I taught English for over twenty years and am headed back this fall back towards teaching and into direct school leadership.

Other members of the family do critical work in other fields – for the church, for their communities, for the public health – are engineers and business leaders and are studying to be lawyers and nurses and so many more valuable things. I honor each and every one of them.

But, if you ask me what our family business is, I would have to say “teaching.”

And what a wonderful business it is.

I cannot wait to fully welcome my little… er… younger sister to it.

EduQuote of the Week: January 29 – February 4, 2018

Catholic Schools Week

Catholic schools prepare every student to meet the challenges of their future by developing their mind, yes, but also their body and their soul and spirit.

David Vitter

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Teach & Serve III, No. 24 – Support

Teach & Serve III, No. 24 – Support

January 24, 2018

And, from that point on, all he did was support his understudy. He did not sulk. He did not pout. He did not complain.

I am not a college football fan. Growing up, I was (and remain) a devoted follower of the Denver Broncos and, though the University of Colorado was a top ten program from much of my childhood and even won a share of the National Championship in 1988, the year I graduated high school, my affinity was for the NFL in general and the Broncos in particular.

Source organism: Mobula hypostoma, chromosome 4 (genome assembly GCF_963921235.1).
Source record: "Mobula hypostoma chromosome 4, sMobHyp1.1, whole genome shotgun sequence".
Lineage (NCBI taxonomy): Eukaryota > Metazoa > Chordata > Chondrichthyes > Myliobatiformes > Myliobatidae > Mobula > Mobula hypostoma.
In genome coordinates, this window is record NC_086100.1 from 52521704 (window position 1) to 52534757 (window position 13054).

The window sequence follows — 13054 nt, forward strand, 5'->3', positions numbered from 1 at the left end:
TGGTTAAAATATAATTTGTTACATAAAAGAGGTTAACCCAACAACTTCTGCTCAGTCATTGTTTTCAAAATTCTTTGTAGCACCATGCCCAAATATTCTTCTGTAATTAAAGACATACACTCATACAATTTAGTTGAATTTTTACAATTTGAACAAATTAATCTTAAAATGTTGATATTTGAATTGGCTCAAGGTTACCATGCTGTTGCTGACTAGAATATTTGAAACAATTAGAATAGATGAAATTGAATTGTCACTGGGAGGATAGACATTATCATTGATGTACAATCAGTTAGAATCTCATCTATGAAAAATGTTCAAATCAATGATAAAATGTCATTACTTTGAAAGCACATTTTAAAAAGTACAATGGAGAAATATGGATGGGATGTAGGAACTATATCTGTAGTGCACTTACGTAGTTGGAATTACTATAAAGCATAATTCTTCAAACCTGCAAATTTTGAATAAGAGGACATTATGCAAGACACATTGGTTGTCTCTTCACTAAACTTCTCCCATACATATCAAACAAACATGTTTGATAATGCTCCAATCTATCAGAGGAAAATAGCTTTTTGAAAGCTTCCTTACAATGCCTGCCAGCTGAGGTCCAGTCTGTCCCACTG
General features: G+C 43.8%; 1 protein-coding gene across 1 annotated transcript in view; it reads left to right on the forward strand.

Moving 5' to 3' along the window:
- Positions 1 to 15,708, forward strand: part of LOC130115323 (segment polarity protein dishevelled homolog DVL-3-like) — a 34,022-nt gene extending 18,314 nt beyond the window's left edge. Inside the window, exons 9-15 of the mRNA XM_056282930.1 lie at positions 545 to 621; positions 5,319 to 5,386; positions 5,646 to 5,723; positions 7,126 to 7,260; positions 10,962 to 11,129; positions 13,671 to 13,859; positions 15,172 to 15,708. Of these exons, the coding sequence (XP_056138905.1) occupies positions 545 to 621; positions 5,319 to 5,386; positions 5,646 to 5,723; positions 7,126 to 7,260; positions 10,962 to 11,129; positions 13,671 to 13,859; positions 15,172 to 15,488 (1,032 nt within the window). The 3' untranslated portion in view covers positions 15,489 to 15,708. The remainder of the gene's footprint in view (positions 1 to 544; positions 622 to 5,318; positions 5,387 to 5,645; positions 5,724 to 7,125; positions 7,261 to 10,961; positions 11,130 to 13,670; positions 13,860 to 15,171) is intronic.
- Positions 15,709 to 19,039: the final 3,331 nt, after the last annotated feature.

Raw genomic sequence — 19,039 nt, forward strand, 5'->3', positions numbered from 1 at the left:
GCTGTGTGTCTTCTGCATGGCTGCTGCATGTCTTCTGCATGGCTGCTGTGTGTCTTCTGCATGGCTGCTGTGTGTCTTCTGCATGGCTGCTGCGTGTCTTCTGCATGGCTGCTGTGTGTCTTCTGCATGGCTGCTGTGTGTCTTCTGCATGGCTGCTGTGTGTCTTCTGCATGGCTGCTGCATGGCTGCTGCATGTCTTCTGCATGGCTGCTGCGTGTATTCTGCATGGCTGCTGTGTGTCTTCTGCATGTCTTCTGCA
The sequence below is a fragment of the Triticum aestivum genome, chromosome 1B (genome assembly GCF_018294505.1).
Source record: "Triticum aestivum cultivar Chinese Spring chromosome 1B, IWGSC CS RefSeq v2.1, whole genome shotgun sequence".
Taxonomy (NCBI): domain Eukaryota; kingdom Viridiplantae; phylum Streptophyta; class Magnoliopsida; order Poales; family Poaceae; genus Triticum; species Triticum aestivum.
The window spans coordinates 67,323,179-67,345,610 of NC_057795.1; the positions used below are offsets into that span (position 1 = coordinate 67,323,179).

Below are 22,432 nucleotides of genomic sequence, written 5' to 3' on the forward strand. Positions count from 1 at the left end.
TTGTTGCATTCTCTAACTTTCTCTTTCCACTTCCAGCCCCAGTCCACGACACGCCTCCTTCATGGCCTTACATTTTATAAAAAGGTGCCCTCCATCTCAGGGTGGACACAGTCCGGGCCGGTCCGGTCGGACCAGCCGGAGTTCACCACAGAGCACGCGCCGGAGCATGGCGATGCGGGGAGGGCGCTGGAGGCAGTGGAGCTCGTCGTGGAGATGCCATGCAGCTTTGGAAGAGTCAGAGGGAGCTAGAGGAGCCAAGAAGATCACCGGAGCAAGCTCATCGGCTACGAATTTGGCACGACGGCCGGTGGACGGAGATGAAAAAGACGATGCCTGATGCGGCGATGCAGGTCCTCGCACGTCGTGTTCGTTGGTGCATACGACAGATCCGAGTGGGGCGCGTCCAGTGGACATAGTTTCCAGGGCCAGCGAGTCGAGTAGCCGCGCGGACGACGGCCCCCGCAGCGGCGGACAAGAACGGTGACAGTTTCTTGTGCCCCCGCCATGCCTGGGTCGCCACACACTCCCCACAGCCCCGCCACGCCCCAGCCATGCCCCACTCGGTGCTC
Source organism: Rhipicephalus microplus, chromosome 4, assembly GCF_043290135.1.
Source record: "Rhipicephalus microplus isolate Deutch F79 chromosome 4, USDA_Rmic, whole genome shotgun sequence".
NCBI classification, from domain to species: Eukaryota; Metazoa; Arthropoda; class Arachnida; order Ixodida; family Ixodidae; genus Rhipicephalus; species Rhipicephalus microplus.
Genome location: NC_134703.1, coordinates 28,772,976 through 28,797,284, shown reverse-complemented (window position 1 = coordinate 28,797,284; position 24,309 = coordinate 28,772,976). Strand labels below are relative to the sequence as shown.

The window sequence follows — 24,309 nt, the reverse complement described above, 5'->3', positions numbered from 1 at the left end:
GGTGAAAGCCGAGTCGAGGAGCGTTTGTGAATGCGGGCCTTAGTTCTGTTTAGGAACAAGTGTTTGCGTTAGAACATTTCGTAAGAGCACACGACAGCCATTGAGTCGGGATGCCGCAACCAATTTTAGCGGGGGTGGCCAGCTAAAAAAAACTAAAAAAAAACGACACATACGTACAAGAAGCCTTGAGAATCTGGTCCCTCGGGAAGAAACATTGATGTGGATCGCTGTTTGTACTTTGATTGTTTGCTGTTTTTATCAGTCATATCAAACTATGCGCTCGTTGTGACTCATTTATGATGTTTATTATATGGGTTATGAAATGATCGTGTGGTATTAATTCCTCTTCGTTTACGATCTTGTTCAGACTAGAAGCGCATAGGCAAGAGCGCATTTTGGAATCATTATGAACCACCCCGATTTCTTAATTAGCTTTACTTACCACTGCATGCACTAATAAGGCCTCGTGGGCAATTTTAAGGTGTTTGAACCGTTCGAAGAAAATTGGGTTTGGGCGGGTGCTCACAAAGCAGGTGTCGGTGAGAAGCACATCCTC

I paid little attention to the college football playoffs this year and would have likely not watched a snap of the title game had my son not been home from college watching it himself. Never wanting to miss an opportunity to be with any of my wife and my college-aged kids, I sat and watched almost the full second half with my son.

And I got to see something that can be great about sports that entirely resonates with our profession as educational leaders.

I saw unconditional and unwavering support.

Allow me to tell you the story, a story that you have probably already heard. The University of Alabama football team, having suffered through a brutal first half on offense, pulled Jalen Hurts, their starting quarterback who had, going into this game, posted an amazing 25 – 2 record. Unhappy with offense production, they sat him, replacing him with backup (and true freshman!) Tua Tagovailoa who went on to win the game and the title for Alabama.

There is much to be written about the boldness of being a leader, about head coach Nick Saban making such a startling and brave choice to change quarterbacks, but this blog is about Hurts.

Jalen Hurts, a sophomore who had done very little but win for Alabama, must have been stunned by his demotion to the sidelines. He must have been in turmoil. Surely, he thought he would lead his team to victory. Certainly, he believed some glory was due him if the team won.

Jalen Hurts and Tua Tagovailoa

But the night did not play out the way he must have imagined. He went from starter to cheerleader in the space of a halftime speech.

And, from that point on, all he did was support his understudy. He did not sulk. He did not pout. He did not complain.

Rather, Hurts was the first person to congratulate Tagovailoa. He was at Tagovailoa’s side during timeouts, coaching him up, helping him out, working with him. He cheered him on, encouraged him after a bad interception, patted him on the back, yelled his support.